Mexican state police officers are forced to abandon their homes and go into exile after drug cartels now began hunting down and killing officers at their homes in front of their family members.

Members of the notorious Jalisco cartel are targeting officers of an elite police force known as the Tactical Group, in the state of Guanajuato, the Associated Press reported Sunday, May 30.

The cartel recently hung up a banner from a building in Guanajuato city that declared:

"If you want war, you’ll get a war. We have already shown that we know where you are. We are coming for all of you."

"For each member of our firm (CJNG) that you arrest, we are going to kill two of your Tacticals, wherever they are, at their homes, in their patrol vehicles," the message read.

According to the AP, the cartel has kidnapped, tortured, and killed several members of the Tactical Group to obtain the names and addresses of their fellow officers.

The most recent cartel killing reportedly happened on May 27, when a state police officer was kidnapped from his home and murdered. His bullet-ridden body was later found dumped on a highway.

Another brutal incident was reported in January when gunmen went to the home of a female state police officer and kidnapped her after murdering her husband. The female officer was reportedly tortured before being shot and dumped.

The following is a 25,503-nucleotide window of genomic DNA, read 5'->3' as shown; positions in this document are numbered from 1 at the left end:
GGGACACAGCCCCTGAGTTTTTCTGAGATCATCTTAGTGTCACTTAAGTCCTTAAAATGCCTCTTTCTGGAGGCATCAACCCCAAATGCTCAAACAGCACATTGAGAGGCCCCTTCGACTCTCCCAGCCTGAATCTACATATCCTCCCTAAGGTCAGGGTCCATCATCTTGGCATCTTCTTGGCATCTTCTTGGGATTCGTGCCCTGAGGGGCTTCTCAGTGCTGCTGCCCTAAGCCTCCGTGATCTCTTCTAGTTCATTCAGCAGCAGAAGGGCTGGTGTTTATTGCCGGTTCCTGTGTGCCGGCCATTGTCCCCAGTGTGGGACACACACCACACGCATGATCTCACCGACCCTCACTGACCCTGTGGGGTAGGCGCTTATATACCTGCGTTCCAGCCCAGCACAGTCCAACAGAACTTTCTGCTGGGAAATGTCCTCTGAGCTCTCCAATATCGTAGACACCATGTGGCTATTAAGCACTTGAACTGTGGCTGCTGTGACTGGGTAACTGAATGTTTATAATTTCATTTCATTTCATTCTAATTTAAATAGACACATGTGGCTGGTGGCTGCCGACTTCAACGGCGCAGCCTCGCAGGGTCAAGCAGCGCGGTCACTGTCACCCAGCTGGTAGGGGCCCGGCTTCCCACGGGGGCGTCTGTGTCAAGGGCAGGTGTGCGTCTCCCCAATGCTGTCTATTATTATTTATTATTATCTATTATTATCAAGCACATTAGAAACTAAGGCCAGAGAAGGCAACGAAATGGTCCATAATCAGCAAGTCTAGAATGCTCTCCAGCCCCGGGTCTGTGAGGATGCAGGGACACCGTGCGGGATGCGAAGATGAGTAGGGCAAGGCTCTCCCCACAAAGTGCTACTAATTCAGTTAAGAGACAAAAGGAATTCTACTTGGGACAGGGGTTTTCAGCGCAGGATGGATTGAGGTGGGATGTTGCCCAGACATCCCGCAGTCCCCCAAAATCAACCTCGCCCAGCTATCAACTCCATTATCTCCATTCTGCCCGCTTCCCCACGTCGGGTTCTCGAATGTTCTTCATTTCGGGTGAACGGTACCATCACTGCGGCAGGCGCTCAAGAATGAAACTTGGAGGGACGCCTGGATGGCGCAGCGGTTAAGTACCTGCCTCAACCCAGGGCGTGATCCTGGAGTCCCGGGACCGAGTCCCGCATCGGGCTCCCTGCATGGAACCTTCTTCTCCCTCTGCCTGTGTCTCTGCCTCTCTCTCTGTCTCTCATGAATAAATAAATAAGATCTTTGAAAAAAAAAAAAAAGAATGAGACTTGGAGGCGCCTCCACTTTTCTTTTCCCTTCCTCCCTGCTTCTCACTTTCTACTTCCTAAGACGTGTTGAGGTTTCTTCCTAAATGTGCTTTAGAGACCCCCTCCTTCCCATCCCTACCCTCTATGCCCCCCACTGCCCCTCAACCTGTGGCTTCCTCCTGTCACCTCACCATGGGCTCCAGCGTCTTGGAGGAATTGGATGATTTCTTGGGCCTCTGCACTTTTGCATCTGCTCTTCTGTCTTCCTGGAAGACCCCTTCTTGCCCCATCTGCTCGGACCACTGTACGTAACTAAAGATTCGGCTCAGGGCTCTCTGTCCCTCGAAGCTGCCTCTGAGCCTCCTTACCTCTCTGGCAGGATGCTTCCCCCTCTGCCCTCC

In June 2020, Mexico police discovered dismembered bodies of seven officers dumped in plastic bags inside a minivan that was abandoned next to a soccer field.

State officials have not provided an official confirmation on the exact number of police officers fallen prey to cartel killing so far.

Poplab, a Guanajuato-based news cooperative, told AP that at least seven state police officers have been murdered on their days off so far in 2021.

According to Poplab, a total of 262 Guanajuato state police officers have been killed between 2018 and May 12. An average of about 75 officers were reportedly murdered each year.

The repeated attacks have forced several officers to flee their homes with their families and remain in exile.

"A lot of them (officers) have decided to desert. They took their families, abandoned their homes and they are fleeing and in hiding," Guanajuato-based security analyst David Saucedo said.

"The CJNG is hunting the elite police force of Guanajuato."

"This is an open war against the security forces of the state government," he added.

On May 17, the state government published a decree to provide an unspecified amount of funds to be used for enhancing protection mechanisms for police and prison officials.

"Unfortunately, organized crime groups have shown up at the homes of police officers, which poses a threat and a greater risk of loss of life, not just for them, but for members of their families," according to the decree.

"They have been forced to quickly leave their homes and move so that organized crime groups cannot find them," it reads.

State officials have refused to comment about the measures that will be adopted to safeguard the officers and their families, the wire service reported.

It is unclear whether officers will be paid to rent new homes, or if the government has plans to construct special secure housing compounds for the officers and their families.

Mexico Police
Mexico City police. Representation image. Reuters

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